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J Mol Neurosci 1997, 8, 115-130
Culture density regulates both the cholinergic phenotype and the expression of the CNTF receptor in P19 neurons.
Parnas D, Linial M
The P19 embryonal carcinoma cells differentiate into neurons,
astrocytes, and fibroblast-like cells following induction with retinoic acid.
The cells mature into functional neurons, as determined by their ability to
release neurotransmitters in a Ca(2+)- and depolarization-dependent manner.
P19 neurons in culture represent a mixed population in terms
of their neurotransmitter phenotype. The cholinergic phenotype of these neurons
is modulated by culture density. Cholinergic markers, such as the vesicular
acetylcholine transporter, acetyl cholinesterase, and choline acetyltransferase,
are expressed in about 85% of the cells in sparse cultures and are
largely suppressed at high cell densities.
In contrast, glutamate release is enhanced in dense P19
neuronal cultures. The factor mediating the density effect is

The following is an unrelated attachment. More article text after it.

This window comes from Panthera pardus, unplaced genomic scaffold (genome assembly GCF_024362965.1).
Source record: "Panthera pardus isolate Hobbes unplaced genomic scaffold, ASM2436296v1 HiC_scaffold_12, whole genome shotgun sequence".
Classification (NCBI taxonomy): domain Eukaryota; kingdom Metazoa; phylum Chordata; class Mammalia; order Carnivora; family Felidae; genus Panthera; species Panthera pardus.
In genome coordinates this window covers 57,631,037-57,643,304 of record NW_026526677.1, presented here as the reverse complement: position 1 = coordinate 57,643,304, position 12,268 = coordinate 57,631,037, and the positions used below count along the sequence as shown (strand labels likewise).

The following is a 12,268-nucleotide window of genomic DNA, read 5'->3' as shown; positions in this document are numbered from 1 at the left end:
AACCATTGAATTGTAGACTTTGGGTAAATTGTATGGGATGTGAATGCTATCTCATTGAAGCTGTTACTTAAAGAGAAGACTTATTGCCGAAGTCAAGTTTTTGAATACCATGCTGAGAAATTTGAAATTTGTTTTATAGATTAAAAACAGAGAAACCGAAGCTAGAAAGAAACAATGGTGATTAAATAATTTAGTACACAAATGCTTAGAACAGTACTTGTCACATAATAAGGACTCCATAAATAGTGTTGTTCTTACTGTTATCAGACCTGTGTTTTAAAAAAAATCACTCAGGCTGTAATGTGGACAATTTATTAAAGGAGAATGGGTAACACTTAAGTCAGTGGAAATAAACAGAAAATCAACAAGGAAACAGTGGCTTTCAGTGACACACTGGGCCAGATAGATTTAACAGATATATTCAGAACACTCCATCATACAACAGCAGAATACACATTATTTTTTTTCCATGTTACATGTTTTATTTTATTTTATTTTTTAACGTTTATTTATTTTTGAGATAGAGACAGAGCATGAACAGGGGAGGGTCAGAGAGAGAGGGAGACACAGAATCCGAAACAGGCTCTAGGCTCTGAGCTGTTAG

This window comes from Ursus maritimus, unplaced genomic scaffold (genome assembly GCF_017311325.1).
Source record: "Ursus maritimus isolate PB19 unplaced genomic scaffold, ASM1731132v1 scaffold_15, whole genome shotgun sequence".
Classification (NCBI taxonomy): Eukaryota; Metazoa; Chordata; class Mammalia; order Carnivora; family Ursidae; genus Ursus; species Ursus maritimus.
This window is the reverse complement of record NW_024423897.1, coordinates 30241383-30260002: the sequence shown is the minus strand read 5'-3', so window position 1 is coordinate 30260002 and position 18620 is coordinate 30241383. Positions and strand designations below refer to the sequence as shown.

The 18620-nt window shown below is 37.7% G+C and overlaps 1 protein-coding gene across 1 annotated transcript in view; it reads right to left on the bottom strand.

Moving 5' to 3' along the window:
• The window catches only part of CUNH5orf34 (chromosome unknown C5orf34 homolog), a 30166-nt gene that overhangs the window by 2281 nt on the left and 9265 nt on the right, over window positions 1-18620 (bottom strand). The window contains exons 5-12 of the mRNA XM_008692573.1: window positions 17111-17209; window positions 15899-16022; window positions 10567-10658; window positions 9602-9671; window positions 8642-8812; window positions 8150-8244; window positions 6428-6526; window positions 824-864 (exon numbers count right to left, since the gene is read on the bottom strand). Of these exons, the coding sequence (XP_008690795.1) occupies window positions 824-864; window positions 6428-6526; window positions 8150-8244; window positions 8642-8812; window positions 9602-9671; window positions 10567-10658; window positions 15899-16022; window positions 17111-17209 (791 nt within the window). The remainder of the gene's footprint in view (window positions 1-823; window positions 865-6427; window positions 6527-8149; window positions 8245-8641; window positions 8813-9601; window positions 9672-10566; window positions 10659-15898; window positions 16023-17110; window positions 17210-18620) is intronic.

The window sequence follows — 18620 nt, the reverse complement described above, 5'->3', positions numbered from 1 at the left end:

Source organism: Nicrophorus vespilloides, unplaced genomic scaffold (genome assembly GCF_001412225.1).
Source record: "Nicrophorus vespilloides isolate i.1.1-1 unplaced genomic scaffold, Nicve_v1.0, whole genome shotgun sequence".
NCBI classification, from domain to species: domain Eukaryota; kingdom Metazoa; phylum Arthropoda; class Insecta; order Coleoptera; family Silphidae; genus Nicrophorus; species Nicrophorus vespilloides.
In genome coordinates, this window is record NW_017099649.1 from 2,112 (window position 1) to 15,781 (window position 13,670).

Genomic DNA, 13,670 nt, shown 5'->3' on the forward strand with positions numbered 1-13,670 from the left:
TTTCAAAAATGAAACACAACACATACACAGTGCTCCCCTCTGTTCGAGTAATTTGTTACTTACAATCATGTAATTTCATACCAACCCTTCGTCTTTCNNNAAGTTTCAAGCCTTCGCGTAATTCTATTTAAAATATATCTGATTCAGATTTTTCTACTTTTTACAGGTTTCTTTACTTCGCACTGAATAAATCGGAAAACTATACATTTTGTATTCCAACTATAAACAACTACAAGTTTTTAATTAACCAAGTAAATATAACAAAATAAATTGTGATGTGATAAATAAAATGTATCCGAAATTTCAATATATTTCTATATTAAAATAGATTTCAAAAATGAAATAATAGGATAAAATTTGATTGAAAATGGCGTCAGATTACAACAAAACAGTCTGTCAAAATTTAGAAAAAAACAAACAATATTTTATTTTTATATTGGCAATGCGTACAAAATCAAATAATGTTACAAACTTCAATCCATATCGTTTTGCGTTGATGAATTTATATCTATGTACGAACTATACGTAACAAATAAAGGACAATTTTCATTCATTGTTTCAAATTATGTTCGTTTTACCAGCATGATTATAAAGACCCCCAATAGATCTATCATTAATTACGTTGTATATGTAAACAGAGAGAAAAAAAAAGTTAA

concentrated exclusively on the cell membrane of P19 neurons and not on
the nonneuronal cells, which also differentiate from P19 embryonal
This membrane-associated component retains its functionality,
even after membrane fixation. The downregulation of the cholinergic properties
in dense cultures is paralleled by a downregulation of the alpha subunit of
the ciliary neurotrophic factor (CNTF) receptor.
Thus, it is suggested that the membrane-associated factor,
which mediates the density effect, downregulates the cholinergic phenotype by
inhibiting the responsiveness of these neurons to CNTF. We further suggest that
the P19 cell line can serve as a model system for the study of neurotransmitter
phenotype acquisition and plasticity throughout neuronal differentiation.